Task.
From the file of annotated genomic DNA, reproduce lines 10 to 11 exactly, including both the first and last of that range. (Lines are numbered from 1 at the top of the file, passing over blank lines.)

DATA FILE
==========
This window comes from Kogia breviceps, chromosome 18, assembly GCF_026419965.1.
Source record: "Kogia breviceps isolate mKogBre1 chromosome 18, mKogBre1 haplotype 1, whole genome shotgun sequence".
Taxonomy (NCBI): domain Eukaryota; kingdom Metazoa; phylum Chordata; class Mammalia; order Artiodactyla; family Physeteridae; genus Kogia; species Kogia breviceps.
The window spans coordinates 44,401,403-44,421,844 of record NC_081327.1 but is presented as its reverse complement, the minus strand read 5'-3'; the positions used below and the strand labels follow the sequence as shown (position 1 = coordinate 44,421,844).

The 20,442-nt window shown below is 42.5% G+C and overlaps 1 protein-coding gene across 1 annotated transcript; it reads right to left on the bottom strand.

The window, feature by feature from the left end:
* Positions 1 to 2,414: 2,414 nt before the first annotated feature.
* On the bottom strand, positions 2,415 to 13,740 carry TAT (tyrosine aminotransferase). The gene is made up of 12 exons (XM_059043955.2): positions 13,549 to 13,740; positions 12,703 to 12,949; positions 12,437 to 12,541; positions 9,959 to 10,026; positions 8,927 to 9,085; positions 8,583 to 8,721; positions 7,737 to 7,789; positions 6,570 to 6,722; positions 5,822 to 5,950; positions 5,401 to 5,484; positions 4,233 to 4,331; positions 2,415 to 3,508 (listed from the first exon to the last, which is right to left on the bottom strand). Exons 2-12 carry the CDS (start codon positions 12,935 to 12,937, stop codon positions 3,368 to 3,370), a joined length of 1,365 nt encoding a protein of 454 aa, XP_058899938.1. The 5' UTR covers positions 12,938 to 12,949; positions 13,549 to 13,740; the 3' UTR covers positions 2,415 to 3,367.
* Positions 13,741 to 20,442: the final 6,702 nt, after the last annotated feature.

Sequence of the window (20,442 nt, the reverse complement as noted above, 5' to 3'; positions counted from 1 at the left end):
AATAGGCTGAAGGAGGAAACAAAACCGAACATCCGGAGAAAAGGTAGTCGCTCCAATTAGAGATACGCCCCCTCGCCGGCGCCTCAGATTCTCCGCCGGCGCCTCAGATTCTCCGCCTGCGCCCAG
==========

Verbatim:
Sequence of the window (20,442 nt, the reverse complement as noted above, 5' to 3'; positions counted from 1 at the left end):
AATAGGCTGAAGGAGGAAACAAAACCGAACATCCGGAGAAAAGGTAGTCGCTCCAATTAGAGATACGCCCCCTCGCCGGCGCCTCAGATTCTCCGCCGGCGCCTCAGATTCTCCGCCTGCGCCCAG